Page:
Her door opens again, and Chloe looks decidedly not upset, even a little eager, when she asks if you’re coming or not.

You don’t remember getting out, but suddenly you’re at her side and she’s holding your hand, cold fingers twined with yours as she tugs you out to the field.

“Chloe, what’re we doing?” you ask, a bubble of laughter in your throat and grass rustling at your sides.

She looks over her shoulder at you, her grin bright and fierce and infectious. You grin back without meaning to. Then Chloe’s running, pulling you along with her, how it’s always been.

You don’t mind; each stride sends a pleasant shock rippling through your bones, and the cool fall air slides into your burning lungs like a balm. It’s freeing. It makes you feel new again, even with sweat gathering on your shoulders beneath your hoodie and grass trying to tangle your legs.

You could run forever.

Naturally, Chloe chooses that moment to trip.

Your shoulder jerks painfully, then you’re on the ground, sliding, your shirt rucking up so little rocks and dead plant matter can score your back. It stings like hell and you’ve definitely got grass burn on your thigh, but you can’t help your wheezing giggles because you’re still holding her hand. Chloe starts laughing, too, loud and genuine, and you decide that’s your favorite noise in the whole world.

She’s still laughing some when she rolls toward you, skin ivory in the moonlight, the dark lines of her tattoo a sharp contrast. Her hair, falling across a blush high in her cheeks and the amused curve of her lips, captures light between the strands and glows.

You feel your grin soften as you take her in. She’s beautiful. She’s always beautiful, but especially like this, carefree and a bit dirty, close enough you can feel the warmth rolling off her and looking at you like you’re everything. You know that even if you had your camera with you, you wouldn’t take a picture of this. These moments are yours. Just yours.

Chloe reaches over with her free hand, cold fingers skimming across the bare skin of your belly. Her blush darkens and her hand stutters, then she pulls down your shirt and draws back.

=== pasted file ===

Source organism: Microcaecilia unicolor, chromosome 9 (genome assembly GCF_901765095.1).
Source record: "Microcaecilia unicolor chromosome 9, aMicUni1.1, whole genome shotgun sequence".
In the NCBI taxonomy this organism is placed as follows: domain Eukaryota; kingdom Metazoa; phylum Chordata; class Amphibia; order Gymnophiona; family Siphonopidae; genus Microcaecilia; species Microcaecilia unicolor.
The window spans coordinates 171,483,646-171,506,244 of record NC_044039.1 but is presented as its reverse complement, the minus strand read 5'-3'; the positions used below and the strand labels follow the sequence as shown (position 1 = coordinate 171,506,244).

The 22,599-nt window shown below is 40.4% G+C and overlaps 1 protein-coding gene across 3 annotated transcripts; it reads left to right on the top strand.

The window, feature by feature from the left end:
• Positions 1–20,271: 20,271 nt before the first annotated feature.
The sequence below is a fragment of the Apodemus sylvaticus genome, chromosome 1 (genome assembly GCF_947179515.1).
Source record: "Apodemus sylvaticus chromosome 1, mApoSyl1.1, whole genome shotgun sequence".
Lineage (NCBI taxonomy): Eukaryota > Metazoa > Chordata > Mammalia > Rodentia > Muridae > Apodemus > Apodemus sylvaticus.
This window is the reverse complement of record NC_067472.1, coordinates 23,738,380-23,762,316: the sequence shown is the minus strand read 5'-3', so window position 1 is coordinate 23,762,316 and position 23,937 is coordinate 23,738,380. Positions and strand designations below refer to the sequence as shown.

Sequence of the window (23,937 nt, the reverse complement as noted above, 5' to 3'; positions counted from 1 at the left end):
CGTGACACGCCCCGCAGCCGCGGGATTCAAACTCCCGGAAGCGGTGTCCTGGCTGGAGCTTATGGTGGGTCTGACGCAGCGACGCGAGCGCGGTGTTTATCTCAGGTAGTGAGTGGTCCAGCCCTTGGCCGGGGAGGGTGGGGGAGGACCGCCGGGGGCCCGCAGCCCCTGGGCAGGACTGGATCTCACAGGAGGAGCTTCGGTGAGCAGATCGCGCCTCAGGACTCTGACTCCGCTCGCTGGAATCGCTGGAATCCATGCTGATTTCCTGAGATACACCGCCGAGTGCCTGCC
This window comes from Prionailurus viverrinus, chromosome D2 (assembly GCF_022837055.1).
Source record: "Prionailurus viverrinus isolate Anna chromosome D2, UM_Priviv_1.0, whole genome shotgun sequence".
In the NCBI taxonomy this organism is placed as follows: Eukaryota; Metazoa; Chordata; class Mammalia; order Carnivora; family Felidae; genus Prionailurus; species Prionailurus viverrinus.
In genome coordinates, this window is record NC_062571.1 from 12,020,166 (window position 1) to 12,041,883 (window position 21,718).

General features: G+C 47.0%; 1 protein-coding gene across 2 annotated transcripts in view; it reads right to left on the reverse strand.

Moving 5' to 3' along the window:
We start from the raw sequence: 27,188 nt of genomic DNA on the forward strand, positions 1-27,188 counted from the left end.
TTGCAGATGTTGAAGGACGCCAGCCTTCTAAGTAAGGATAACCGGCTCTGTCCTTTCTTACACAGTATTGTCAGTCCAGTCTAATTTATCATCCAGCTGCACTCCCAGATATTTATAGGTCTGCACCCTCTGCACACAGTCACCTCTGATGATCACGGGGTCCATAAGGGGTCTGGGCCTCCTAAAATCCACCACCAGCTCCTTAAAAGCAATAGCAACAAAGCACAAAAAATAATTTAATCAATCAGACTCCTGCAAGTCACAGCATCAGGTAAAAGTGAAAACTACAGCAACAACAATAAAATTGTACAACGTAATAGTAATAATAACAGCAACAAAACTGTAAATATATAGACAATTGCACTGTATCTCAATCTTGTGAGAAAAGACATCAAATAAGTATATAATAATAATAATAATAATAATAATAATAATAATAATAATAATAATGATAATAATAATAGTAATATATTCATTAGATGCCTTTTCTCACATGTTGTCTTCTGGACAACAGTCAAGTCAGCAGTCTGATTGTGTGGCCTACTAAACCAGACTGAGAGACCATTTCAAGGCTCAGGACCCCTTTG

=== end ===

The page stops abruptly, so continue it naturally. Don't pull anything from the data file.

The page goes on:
“My hero,” you murmur softly, squeezing her hand. She snorts and squeezes back.

“Please, girl. We both know who the hero here, is,” Chloe teases lightly, her face still open and warm. You remember yesterday, the acceptance and fear there as she shoved her life into your hands, then the blank incomprehension when faced with Two Whales’ scorched, toppled remains.

Yes, you know who the hero is here.

Her smile fades and she squeezes your hand again. “Hey, what’s wrong?”

You bite your lip and taste ash. “…I’m sorry.”

Chloe hardens and lets go of your hand. The loss stings. You deserve it.

Then you’re crushed to her chest, her arms locked around you. You gasp and wriggle, but she holds you tighter and you go still.

“Don’t,” she hisses into your ear, her voice wavering. “Fucking don’t, Max. I don’t want to think about it.” She’s trembling against you. You press your hand into her side, trying for reassurance. “I can’t think about it,” Chloe corrects, drawing you closer still. Her voice breaks badly: “I can’t. Not yet.”

You rub her side, guilt gnawing at your insides. “Okay,” you mutter into her collarbone. “Okay.”

In the truck, she doesn’t look at you again.